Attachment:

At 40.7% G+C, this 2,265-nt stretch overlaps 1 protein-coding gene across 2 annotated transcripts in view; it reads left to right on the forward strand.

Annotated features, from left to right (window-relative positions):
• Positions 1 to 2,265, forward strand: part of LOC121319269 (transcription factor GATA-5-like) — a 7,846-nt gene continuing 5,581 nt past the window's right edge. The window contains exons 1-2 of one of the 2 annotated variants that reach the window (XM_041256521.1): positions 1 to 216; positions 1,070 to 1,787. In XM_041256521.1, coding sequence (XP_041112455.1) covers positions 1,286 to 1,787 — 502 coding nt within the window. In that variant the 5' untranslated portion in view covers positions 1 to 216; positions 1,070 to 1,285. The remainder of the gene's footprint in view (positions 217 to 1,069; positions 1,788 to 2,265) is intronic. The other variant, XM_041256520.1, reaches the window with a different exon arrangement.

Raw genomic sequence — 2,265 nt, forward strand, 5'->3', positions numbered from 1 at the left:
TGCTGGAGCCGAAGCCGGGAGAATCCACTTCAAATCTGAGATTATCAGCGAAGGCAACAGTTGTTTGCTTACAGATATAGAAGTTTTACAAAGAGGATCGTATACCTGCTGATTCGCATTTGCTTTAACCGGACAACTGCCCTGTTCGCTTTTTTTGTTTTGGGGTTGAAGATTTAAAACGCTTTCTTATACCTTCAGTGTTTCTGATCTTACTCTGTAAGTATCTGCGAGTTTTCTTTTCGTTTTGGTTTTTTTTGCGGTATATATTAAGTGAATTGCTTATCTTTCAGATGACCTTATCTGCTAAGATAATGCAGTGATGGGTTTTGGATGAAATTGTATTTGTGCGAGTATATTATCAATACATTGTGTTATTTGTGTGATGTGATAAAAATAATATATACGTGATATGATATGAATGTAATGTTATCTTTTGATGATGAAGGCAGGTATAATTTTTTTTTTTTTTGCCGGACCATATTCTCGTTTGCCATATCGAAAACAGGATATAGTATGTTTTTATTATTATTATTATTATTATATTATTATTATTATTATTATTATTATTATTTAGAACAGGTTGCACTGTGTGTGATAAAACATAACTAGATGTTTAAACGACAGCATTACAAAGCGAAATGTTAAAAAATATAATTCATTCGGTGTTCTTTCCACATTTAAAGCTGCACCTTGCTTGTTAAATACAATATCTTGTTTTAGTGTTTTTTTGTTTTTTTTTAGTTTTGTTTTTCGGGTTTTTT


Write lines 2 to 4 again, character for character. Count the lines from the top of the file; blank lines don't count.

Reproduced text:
Annotated features, from left to right (window-relative positions):
• Positions 1 to 2,265, forward strand: part of LOC121319269 (transcription factor GATA-5-like) — a 7,846-nt gene continuing 5,581 nt past the window's right edge. The window contains exons 1-2 of one of the 2 annotated variants that reach the window (XM_041256521.1): positions 1 to 216; positions 1,070 to 1,787. In XM_041256521.1, coding sequence (XP_041112455.1) covers positions 1,286 to 1,787 — 502 coding nt within the window. In that variant the 5' untranslated portion in view covers positions 1 to 216; positions 1,070 to 1,285. The remainder of the gene's footprint in view (positions 217 to 1,069; positions 1,788 to 2,265) is intronic. The other variant, XM_041256520.1, reaches the window with a different exon arrangement.

Raw genomic sequence — 2,265 nt, forward strand, 5'->3', positions numbered from 1 at the left: